I am continuing my study of what is being taught in many public schools with respect to Savings and Investing. This information is provided by the Jump$tart Coalition and while not all public schools use the information many do.
One of the things I do throughout the year is judge high school Speech tournaments. I am routinely struck by the talent of today’s students and I think it is a shame that we don’t often do a good enough job challenging them.
This article will look at Savings and Investing as it relates to what high school seniors should know by the time that they graduate.
The topic is “Saving and Investing” and it has six key areas referred to as “Standards.”
Standard One is the ability to identify why saving helps to bring peace of mind.
The senior student should be able to identify the difference between long-term and short-term reasons for saving. They should be able to describe and define what wealth is.
Perhaps the most important aspect of this issue is to understand how to save. It is important to “pay yourself first” out of the money you earn. Usually using a percentage is a good way.
Standard Two is the ability to explain how investing builds wealth.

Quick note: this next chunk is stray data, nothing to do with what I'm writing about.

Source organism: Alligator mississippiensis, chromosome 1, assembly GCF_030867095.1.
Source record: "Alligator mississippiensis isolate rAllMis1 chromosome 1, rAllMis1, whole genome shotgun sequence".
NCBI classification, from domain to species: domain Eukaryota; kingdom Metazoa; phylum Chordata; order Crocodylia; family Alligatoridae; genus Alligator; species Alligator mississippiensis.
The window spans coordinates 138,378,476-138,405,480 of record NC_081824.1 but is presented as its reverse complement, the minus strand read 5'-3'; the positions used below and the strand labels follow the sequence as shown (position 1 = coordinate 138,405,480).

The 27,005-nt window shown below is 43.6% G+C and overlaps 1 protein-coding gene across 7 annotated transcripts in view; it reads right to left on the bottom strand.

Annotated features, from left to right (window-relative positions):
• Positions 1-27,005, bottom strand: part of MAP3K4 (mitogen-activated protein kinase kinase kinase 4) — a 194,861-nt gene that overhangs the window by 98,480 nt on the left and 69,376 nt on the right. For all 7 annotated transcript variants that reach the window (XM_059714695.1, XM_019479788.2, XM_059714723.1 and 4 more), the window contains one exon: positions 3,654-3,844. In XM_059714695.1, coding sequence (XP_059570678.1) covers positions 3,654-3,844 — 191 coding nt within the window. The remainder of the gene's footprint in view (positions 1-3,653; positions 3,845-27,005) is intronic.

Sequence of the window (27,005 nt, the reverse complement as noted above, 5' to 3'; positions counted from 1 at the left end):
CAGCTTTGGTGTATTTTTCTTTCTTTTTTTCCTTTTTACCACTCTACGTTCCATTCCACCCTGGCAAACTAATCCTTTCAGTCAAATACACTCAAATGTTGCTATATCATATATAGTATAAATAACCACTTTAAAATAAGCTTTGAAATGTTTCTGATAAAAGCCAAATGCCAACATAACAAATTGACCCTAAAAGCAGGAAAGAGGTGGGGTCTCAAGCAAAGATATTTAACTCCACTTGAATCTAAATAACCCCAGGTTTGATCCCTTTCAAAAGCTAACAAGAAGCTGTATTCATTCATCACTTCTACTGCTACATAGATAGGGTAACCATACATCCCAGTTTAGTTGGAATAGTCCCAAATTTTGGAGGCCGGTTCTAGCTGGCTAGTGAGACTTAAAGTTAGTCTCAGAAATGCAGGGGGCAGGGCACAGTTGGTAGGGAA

At this point the entire topic becomes a little more complex. The student or graduate should be able to explain how investing can play a role in building wealth. The student should be able to explain investment strategies including time frames and rates of returns. Finally they should be able to identify the impact and importance at the different stages of life including retirement.
Standard Three asks the student or graduate to “evaluate investment alternatives.”
The student in this situation is expected to know and understand various types of investments. Of course some investments are riskier than others so it is important to be able to mix them and use them based on need and opportunity. If you are older you certainly do not want to put all of your money into a risky investment. On the other hand if you are 25 and have a very good income you can probably afford to take some chances.
Standard Four asks the student/graduate to explain how to purchase investments.
There are many questions regarding this standard. “How do you pick a good investment advisor?” What is “Dollar-Cost Averaging?” “How do you identify past performance of an investment?
Standard Five asks the student/graduate to understand the impact of taxes on profits from savings and investments.
In addition to understanding the tax rates of various investments and innate costs such as a broker’s fee, the student/graduate is asked to understand tax-deferred and tax exempt products.
Finally Standard Six asks the student/graduate to understand laws that govern these savings and investments.
If we look at the news of the day we see that there are a lot of changes being made in the area of finance. It will become more complex over the coming years.
It is mandatory that our children are prepared both by the school and their parents.
“Saving and Investing,” Article, “Twelfth-Grade Expectations” Jump$tart Coalition for Personal Financial Literacy, Charles Schwab
Investopedia Website, “Dollar-Cost Averaging-DCA”